Jakarta. The biggest fashion festival in Indonesia, 2016 Jakarta Fashion Week (JFW), kicks off this Saturday at Senayan City shopping mall, South Jakarta, entering its eighth edition to more than 250 Indonesian and 15 international designers.
Self-proclaimed as the most influential fashion week in Southeast Asia, the programs held during JFW include not only include a procession of runway shows, but also film screenings, an award show for promising young designers, and a series of discussions on the controversial topics affecting the fashion industry today.
The Jakarta Globe rounds up the things to look forward to at JFW.
Indonesian fashion’s old and new guards
The line-up of designers displaying their spring-summer 2016 collections at JFW fashion tent is a colorful blend of established names and emerging talent.
Didi Budiardjo, who earlier this year celebrated his 25 years in fashion with an acclaimed exhibition, will host a solo show next Wednesday evening. On the same night, couturier Sapto Djojokartiko will show display a collection from his new ready-to-wear label Todjo.
Meanwhile, shows by celebrated but relatively new designers are distributed evenly throughout the week. This weekend, for instance, fashion goers will witness shows by the likes of Tex Saverio, who’s dressed Hollywood starlets such as Lady Gaga and Jennifer Lawrence.
Other designers displaying their collections at JFW include Toton and the label Major Minor, who have collaborated with with contemporary artists like Eko Nugroho for their upcoming collections.
Dewi Fashion Knights will become a fitting finale for this year’s JFW when it showcases five leading Indonesian designers Peggy Hartanto, Felicia Budi of fbudi, Lulu Lutfi Labibi, Rinaldy Yunardi and Haryono Setiadi, on Friday night.
Introduction of new talents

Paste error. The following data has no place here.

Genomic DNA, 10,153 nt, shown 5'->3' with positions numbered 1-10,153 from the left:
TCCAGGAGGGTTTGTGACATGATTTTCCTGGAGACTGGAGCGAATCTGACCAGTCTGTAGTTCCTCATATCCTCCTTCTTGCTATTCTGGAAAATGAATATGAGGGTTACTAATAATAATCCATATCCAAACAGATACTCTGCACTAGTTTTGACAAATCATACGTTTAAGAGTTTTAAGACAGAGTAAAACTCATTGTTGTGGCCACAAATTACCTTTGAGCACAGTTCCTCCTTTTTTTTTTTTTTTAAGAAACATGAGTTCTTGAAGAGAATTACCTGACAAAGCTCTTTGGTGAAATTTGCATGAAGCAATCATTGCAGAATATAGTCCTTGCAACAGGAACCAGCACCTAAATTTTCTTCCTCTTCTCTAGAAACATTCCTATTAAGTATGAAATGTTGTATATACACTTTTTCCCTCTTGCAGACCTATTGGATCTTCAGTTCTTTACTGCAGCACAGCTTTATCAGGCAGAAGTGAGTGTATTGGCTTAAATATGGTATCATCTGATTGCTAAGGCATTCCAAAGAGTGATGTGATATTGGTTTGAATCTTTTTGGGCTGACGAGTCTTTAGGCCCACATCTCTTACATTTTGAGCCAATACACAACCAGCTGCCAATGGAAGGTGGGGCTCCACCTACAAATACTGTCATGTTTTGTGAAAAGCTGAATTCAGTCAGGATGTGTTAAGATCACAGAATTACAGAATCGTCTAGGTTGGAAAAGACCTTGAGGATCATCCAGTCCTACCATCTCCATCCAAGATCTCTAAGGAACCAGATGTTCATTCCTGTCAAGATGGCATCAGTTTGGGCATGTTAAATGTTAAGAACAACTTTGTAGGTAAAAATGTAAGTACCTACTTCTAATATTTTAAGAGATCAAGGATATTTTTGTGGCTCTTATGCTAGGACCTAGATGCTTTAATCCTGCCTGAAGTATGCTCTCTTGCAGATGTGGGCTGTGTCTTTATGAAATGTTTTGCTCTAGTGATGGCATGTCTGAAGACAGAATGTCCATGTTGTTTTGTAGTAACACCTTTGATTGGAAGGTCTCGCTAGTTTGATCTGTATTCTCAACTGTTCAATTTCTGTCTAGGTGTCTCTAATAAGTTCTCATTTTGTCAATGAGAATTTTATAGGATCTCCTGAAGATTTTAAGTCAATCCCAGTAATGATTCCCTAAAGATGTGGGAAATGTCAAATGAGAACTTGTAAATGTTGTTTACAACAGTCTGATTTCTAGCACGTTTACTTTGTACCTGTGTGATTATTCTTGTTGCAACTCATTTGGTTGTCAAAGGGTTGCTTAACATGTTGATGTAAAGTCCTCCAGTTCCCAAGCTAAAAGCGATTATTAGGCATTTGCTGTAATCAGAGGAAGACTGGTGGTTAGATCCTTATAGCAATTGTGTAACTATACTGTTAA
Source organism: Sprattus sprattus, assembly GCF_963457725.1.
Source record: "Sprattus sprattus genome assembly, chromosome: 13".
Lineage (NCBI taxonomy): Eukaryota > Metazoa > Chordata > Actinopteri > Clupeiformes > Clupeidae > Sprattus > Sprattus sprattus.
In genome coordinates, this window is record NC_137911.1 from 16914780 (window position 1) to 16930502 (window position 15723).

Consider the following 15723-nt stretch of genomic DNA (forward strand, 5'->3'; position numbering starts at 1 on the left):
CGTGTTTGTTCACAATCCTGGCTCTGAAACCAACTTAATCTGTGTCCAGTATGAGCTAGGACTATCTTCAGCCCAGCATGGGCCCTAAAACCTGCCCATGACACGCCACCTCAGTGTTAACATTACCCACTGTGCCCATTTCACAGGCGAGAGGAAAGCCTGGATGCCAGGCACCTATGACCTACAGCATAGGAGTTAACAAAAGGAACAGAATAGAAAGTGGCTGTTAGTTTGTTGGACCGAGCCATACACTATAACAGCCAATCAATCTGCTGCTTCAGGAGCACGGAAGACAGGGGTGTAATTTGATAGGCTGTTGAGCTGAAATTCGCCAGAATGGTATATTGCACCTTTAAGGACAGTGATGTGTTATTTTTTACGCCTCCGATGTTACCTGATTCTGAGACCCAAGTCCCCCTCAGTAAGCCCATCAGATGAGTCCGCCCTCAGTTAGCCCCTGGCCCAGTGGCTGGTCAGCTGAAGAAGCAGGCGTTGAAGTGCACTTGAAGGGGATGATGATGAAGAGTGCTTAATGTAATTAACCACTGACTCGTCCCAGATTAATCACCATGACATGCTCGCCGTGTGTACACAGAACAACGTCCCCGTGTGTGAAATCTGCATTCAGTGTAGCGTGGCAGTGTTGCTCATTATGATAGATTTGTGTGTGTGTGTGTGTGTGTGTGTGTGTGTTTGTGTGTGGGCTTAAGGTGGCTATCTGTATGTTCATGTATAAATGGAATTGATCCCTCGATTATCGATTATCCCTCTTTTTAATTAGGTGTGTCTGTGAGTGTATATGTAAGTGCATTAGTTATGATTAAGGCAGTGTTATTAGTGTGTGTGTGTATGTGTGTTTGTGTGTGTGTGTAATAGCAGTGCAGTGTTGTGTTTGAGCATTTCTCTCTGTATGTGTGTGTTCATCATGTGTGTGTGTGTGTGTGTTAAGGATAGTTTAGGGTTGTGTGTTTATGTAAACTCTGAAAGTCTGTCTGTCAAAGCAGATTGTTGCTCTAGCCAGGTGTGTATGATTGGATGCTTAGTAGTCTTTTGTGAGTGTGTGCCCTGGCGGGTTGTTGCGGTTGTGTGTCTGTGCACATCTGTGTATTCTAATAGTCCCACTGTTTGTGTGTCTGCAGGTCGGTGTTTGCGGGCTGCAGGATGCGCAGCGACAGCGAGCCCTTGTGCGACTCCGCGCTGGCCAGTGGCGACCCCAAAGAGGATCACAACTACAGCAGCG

In keeping up with JFW’s mission to propel young talent into the limelight, fashion and lifestyle magazine CLEO will host its annual award show on Wednesday night.
At the award show, seven up-and-coming fashion labels including Aesthetic Pleasure, B.Y.O. and Paulina Katarina, have been selected as the finalists to compete for the “Most Innovative Local Brand” and the “Most Promising Accessories Brand” awards.
Muslim wear redefined
Indonesia has long being perceived as the world capital for Muslim wear, so it is no wonder that JFW has also tapped into this market of “modest wear” — a relatively new term intended to cast a wider net of customers.
Highlights include Dian Pelangi, the poster girl of Indonesia “hijabers,” who was recently inducted into the list of 500 most influential people in the global fashion industry by the popular website Business of Fashion. She will hold two shows on Sunday and Monday.
Sustainable and ethical fashion
Lucy Siegle, a British writer with expertise on sustainable and ethical fashion, will speak at a talk show about the topics organized by the British Council on Monday. The documentary she co-produced with Livia Firth, “The True Cost” — which reveals the dark side of fast fashion companies — will be screened the following day.
Indonesia’s Ministry of Industry will also hold another talk show “Beginning Ethical Fashion” on Monday,where discussions will include whether ethical conditions for workers in the fashion industry are adhered to.
It will be followed by a fashion show featuring Merdi Sihombing, who uses traditional woven textiles to support Indonesian workmanship, as well as Friederich Herman, who is committed to providing a safe and comfortable work atmosphere for his employees.
JFW also collaborates with a number of Asian cultural organizations to bring international designers to Jakarta. The Japan Fashion Week Organization has invited designer Suzuki Takayuki, who will display his innovative collection with local Indonesian brand Bateeq on Sunday.
Meanwhile on Friday, the Korean Cultural Center will present a show featuring Indonesian designer Patrick Owen, who just recently display his spring collection at Seoul Fashion Week with his Korean counterpart Sujinn Kim of the label Soulpot Studio.